This is not a historical/regency romance. Rather it is "regency reimagined" which allows for regency window dressing with some vague nod to expectations of propriety. There are references to the expectations of society, but the characters live in a little orgastic oasis where loving polyamory is the norm.
Perhaps it is a child's duty to be embarrassed by one's parents, certainly not all of Kinsey's children were enthusiastic about their parents openness regarding sexuality. If that's the case, Lord Archibald Cambury fulfills his duty admirably, wanting nothing more than the opposite of the intimate relationships of his closest family. His mothers are splendid, and his sister is quite happy with her two husbands, but all he want is a single, proper, wife.
The lovely Selina Ashby could be that very wife: demure, lovely, and intelligent. Or at least Archie thinks she is demure, and is both shocked and horrified to discover that she's a very forward and sexually eager young lady. To say that he is shocked by her actions is an understatement, and Archie re-evaluates her suitability as both a potential wife and mother. Then later when he learns exactly how close Selina and Beatrix are, he feels as if his world is falling apart. Fortunately, his own dear friend Christopher is there to bugger some commons sense into Archie.
If I was to do a review for twitter on this book it would be: "Prudish Lord rejects hedonistic lifestyle & fails to grasp double standards until fucked into understanding."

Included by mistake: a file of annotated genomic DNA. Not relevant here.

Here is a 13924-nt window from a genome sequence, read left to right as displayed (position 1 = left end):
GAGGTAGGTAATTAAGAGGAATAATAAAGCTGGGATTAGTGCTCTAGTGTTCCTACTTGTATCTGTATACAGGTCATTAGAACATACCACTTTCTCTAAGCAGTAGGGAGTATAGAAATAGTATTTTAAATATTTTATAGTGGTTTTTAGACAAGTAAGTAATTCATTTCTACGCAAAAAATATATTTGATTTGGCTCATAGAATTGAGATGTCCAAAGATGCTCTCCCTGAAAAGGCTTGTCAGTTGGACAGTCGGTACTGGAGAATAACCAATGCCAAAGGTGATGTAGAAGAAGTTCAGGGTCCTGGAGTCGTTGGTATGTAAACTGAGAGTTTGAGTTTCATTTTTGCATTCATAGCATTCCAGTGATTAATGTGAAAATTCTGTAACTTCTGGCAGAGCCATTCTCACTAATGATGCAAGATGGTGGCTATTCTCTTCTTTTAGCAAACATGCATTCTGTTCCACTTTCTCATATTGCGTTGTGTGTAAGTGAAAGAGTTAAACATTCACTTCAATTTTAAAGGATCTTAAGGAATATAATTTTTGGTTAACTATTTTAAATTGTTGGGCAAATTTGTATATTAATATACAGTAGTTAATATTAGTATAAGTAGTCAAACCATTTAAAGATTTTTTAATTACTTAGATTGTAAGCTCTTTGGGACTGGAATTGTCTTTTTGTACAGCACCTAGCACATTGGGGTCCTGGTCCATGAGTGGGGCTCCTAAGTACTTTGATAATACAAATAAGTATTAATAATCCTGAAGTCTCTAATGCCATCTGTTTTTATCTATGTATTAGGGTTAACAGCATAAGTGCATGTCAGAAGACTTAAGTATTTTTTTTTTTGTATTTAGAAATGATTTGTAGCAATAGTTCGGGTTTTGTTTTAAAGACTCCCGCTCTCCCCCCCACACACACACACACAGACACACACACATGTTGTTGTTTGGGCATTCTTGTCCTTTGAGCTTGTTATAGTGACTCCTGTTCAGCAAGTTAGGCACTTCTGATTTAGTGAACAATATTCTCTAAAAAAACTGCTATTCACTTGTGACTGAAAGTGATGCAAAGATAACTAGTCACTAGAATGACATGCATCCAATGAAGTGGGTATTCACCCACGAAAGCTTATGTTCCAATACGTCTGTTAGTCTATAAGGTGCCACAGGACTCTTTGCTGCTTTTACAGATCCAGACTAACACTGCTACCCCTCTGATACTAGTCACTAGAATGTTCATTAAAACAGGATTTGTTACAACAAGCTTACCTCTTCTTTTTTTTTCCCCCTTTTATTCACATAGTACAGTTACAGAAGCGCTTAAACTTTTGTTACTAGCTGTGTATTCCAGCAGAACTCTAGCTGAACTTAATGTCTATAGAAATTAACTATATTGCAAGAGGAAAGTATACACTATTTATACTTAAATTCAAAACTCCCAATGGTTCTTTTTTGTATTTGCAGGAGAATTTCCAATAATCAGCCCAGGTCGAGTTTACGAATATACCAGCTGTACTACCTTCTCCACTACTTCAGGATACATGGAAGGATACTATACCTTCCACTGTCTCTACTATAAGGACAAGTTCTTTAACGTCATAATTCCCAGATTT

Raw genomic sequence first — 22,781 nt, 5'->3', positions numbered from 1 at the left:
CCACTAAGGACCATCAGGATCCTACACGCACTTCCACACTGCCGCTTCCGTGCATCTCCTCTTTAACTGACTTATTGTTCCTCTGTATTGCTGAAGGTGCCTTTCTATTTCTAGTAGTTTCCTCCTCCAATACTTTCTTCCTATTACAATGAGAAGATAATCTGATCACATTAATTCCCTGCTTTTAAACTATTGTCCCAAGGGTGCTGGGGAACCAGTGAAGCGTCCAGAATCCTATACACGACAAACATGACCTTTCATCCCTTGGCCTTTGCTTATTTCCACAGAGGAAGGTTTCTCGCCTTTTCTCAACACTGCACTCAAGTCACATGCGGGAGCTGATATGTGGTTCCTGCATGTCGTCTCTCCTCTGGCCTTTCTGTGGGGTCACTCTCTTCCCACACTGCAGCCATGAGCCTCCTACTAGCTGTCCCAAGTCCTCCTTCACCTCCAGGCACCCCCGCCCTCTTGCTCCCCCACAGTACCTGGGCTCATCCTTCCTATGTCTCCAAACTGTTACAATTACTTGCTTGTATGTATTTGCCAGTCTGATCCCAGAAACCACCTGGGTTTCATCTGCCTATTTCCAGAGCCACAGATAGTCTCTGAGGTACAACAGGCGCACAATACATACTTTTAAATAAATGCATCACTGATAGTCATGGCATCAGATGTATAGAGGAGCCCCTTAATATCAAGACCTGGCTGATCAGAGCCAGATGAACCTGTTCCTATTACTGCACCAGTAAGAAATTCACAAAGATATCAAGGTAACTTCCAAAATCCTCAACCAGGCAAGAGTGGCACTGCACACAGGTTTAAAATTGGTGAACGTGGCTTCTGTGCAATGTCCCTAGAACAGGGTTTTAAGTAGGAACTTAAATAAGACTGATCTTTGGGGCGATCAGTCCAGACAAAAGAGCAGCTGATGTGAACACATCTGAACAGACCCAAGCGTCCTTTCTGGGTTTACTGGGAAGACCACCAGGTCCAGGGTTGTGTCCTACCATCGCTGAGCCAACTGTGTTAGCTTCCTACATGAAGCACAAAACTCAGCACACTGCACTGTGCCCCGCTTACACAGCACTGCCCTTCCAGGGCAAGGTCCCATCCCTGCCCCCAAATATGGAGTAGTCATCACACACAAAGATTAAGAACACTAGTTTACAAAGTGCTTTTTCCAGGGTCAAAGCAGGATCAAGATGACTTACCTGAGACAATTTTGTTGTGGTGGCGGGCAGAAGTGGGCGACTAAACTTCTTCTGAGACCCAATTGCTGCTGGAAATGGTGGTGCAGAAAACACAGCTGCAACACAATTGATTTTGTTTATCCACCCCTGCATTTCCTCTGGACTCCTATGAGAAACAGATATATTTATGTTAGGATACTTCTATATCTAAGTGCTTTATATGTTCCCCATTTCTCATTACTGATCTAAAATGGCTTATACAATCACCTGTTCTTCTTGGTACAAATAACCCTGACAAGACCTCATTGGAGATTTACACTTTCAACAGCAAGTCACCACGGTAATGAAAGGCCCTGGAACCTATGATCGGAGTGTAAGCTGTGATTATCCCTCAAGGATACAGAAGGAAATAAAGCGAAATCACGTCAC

I'll be honest, the fact that Archie has a pretty well established long-term, if casual, relationship with Christopher, yet is utterly unaccepting to the point of incomprehension of Selina's relationship with Beatrix when she even tells him upfront annoys me. The first real breakthrough Archie and Selina experience quite explicitly involves Christopher in the most intimate of ways. Add in all of the other less traditional relationships of his family and the fact that everyone else knows exactly how close the two ladies are makes it all the more ridiculous. Though perhaps Archie's biggest failing throughout the whole book is having an utterly prudish world view when anything involves him. His mother is in a loving relationship with another woman, his sister has two 'husbands,' and he even has a dear male friend who he is ever so intimate with. Get over yourself, Archie.
Read for salacious adventures and overly dramatic conflict.
Advanced Reader Copy copy courtesy of Netgalley; differences may exist between uncorrected galley text and the final edition.